It was probably the hardest thing I’ve ever had to do. I had to place my precious 9 month old daughter in the arms of the nurse and watch her walk into the operating room. I just wanted to run after the nurse, knowing MaryAnne would probably be scared. No, she would definitely be scared – she doesn’t even like to go to her grandparents that she sees once a week. I needed to be there to comfort her, to let her know it was going to be okay. But I couldn’t. And my heart nearly broke imagining her fear.
All I could do was pray and wait.
MaryAnne was taken into the OR at 7:45am that morning. We spent the two previous hours getting paperwork done, meeting with various medical personnel, and entertaining MaryAnne. The great thing about the surgery being performed at a Children’s hospital, is they accommodate well to little ones. MaryAnne had great fun being pulled around in the little hippo-wagon.
9:30am rolled around and our neurosurgeon came to find us, since I hadn’t noticed our vibrating beeper had gone off. He told us that the surgery couldn’t be going better, MaryAnne was stable, currently getting a blood transfusion, and his part of the surgery was over. The plastic surgeon was now doing her part. At 10:30 the plastic surgeon let us know that MaryAnne was now in the recovery room. Now we wait some more. We were told that if they didn’t call us back into the recovery room, it meant MaryAnne hadn’t woken up yet.
At this point, I felt such relief. It was over. MaryAnne had done great and we could move forward. And now I sensed my exhaustion creeping in. I felt such peace. Even knowing that the next days could be anything but peaceful. Two hours later, at 12:30pm I was finally allowed to see MaryAnne and a half an hour later she was ready to be transferred to a regular room!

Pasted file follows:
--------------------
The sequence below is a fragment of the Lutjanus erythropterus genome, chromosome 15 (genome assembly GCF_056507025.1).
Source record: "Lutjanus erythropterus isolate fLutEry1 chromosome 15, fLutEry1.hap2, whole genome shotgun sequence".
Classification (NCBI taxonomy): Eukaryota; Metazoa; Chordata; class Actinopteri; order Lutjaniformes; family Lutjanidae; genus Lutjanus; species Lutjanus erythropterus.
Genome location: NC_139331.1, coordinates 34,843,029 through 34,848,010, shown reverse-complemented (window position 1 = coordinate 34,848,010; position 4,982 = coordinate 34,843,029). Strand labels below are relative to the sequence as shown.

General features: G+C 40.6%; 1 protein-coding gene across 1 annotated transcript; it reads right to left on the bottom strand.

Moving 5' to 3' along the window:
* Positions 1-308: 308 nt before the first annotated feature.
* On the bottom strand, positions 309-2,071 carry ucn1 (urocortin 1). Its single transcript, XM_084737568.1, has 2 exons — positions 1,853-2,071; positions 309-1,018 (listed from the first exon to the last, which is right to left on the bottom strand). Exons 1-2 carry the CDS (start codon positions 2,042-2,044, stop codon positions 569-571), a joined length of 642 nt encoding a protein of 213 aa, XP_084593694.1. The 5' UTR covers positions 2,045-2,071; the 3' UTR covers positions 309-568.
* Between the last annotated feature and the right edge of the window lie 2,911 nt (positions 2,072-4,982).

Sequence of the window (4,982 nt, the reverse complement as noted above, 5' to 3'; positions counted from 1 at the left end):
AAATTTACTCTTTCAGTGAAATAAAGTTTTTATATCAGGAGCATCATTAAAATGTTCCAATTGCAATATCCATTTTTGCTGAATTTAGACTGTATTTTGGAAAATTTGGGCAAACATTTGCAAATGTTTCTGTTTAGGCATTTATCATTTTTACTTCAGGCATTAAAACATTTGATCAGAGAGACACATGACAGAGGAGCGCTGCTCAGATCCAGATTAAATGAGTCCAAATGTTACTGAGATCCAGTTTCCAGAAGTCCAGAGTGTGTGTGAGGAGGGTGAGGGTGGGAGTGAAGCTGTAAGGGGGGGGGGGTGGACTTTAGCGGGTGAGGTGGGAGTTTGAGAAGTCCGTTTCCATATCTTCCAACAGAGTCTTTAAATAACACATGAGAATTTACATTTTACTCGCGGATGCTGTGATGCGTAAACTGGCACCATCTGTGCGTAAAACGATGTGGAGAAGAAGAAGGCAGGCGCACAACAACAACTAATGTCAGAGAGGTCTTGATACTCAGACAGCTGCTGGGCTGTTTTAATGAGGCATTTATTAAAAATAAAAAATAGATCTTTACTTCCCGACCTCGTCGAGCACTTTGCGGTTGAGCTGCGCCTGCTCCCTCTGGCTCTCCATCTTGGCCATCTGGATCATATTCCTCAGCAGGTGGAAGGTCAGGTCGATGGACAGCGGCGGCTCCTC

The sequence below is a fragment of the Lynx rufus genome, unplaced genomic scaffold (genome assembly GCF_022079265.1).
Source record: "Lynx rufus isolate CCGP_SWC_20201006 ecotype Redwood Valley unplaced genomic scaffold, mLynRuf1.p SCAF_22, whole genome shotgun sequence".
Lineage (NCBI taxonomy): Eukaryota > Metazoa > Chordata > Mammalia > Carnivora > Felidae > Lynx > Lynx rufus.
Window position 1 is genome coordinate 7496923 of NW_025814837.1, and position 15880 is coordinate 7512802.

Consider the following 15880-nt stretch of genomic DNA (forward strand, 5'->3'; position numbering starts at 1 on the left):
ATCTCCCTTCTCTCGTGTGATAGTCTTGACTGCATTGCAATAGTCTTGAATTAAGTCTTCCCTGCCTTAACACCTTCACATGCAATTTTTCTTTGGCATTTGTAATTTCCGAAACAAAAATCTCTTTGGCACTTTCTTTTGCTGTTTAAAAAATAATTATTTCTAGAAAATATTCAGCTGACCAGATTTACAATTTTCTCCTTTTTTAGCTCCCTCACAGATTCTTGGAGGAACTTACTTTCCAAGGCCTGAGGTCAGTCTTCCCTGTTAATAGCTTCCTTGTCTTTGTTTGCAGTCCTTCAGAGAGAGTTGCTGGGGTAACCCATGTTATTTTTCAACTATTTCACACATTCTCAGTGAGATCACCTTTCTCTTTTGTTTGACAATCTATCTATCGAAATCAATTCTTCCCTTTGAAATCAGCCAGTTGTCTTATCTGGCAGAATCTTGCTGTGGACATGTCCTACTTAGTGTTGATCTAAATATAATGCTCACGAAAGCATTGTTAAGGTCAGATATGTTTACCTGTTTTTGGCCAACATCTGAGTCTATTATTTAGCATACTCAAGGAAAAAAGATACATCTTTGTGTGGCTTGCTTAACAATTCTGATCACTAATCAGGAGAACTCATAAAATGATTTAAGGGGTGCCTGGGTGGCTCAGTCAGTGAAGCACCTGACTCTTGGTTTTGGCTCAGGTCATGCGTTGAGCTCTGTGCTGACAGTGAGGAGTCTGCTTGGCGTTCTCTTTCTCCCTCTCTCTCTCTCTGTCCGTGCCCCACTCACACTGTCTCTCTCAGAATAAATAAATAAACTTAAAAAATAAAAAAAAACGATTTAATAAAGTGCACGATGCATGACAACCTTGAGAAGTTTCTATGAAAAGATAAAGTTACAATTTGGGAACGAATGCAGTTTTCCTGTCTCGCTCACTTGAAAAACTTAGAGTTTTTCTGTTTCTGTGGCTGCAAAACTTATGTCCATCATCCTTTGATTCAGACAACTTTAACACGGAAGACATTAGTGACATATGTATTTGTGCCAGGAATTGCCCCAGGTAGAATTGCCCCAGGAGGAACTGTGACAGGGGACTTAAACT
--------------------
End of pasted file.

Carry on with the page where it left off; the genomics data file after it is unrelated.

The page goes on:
The next several days were a blur. I was so busy trying to keep MaryAnne from tugging on all her cords – she had a drain coming out of the right side of her head, three leads on her chest, catheter, oxygen monitor on her big toe and an IV in each foot. The day after surgery MaryAnne was trying to crawl and stand already and it was a full time job trying to keep cords from tangling and keeping her occupied in the small area that her cords allowed.
Gradually the various cords were removed and MaryAnne loved being able to get out of her room and take a stroll around the hospital floor. Her eyes did swell shut, but she was amazingly cheerful. Four days after surgery MaryAnne was ready to go home.
The transition to post-surgery has been difficult. Before the surgery things that would have not been an issue, now are a concern. MaryAnne’s head is extremely sensitive and the smallest pressure to her head causes tears. So tables, chairs, doorways, all those normal things that she could bump into while crawling around become dangers to her head. MaryAnne also wants my constant attention and I end up carrying her around for a large portion the day. And sleeping has been rough. Really rough. We’re talking about waking up every hour and hard to console. But healing is taking place and our post-op appointments with both physicians has been very encouraging.
2 Corinthians 12:9-10 was one passage that came to mind during these difficult days:
“But he said to me, “My grace is sufficient for you, for my power is made perfect in weakness.” Therefore I will boast all the more gladly of my weaknesses, so that the power of Christ may rest upon me. For the sake of Christ, then, I am content with weaknesses, insults, hardships, persecutions, and calamities. For when I am weak, then I am strong.”
When I am tired, exhausted, beaten down, who do I run to but the one, true and holy God. He who can carry all my burdens and be my strength when I have none. So I continue to thank and praise God even in my hardship.
And I sing:
“Be thou my vision, O Lord of my heart;
naught be all else to me, save that thou art –
thou my best thought, by day or by night;
waking or sleeping, thy presence my light.”